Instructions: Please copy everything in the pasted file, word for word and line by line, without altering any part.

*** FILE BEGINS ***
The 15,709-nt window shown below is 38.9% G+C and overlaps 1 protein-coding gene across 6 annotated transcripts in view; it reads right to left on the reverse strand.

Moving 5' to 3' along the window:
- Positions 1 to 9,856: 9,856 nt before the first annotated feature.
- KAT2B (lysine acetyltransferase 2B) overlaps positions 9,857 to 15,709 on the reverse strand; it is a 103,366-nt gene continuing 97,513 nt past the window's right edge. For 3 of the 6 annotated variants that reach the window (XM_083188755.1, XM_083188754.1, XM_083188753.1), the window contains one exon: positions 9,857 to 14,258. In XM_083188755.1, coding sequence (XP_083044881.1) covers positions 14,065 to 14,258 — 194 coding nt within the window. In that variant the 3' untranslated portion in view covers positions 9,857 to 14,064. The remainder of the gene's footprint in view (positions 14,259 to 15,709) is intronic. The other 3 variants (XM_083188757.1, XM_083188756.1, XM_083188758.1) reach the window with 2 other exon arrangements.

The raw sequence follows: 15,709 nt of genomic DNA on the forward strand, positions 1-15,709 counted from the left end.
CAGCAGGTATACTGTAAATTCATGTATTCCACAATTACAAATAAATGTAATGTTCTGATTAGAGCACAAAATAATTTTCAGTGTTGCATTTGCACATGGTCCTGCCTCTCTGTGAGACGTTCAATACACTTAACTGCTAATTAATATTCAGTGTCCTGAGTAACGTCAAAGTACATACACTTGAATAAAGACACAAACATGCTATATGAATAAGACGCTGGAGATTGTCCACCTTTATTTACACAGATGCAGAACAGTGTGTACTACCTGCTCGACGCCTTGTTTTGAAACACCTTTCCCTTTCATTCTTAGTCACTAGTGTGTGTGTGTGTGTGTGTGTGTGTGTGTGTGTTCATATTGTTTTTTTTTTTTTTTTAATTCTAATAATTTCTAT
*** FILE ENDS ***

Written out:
The 15,709-nt window shown below is 38.9% G+C and overlaps 1 protein-coding gene across 6 annotated transcripts in view; it reads right to left on the reverse strand.

Moving 5' to 3' along the window:
- Positions 1 to 9,856: 9,856 nt before the first annotated feature.
- KAT2B (lysine acetyltransferase 2B) overlaps positions 9,857 to 15,709 on the reverse strand; it is a 103,366-nt gene continuing 97,513 nt past the window's right edge. For 3 of the 6 annotated variants that reach the window (XM_083188755.1, XM_083188754.1, XM_083188753.1), the window contains one exon: positions 9,857 to 14,258. In XM_083188755.1, coding sequence (XP_083044881.1) covers positions 14,065 to 14,258 — 194 coding nt within the window. In that variant the 3' untranslated portion in view covers positions 9,857 to 14,064. The remainder of the gene's footprint in view (positions 14,259 to 15,709) is intronic. The other 3 variants (XM_083188757.1, XM_083188756.1, XM_083188758.1) reach the window with 2 other exon arrangements.

The raw sequence follows: 15,709 nt of genomic DNA on the forward strand, positions 1-15,709 counted from the left end.
CAGCAGGTATACTGTAAATTCATGTATTCCACAATTACAAATAAATGTAATGTTCTGATTAGAGCACAAAATAATTTTCAGTGTTGCATTTGCACATGGTCCTGCCTCTCTGTGAGACGTTCAATACACTTAACTGCTAATTAATATTCAGTGTCCTGAGTAACGTCAAAGTACATACACTTGAATAAAGACACAAACATGCTATATGAATAAGACGCTGGAGATTGTCCACCTTTATTTACACAGATGCAGAACAGTGTGTACTACCTGCTCGACGCCTTGTTTTGAAACACCTTTCCCTTTCATTCTTAGTCACTAGTGTGTGTGTGTGTGTGTGTGTGTGTGTGTGTGTTCATATTGTTTTTTTTTTTTTTTTAATTCTAATAATTTCTAT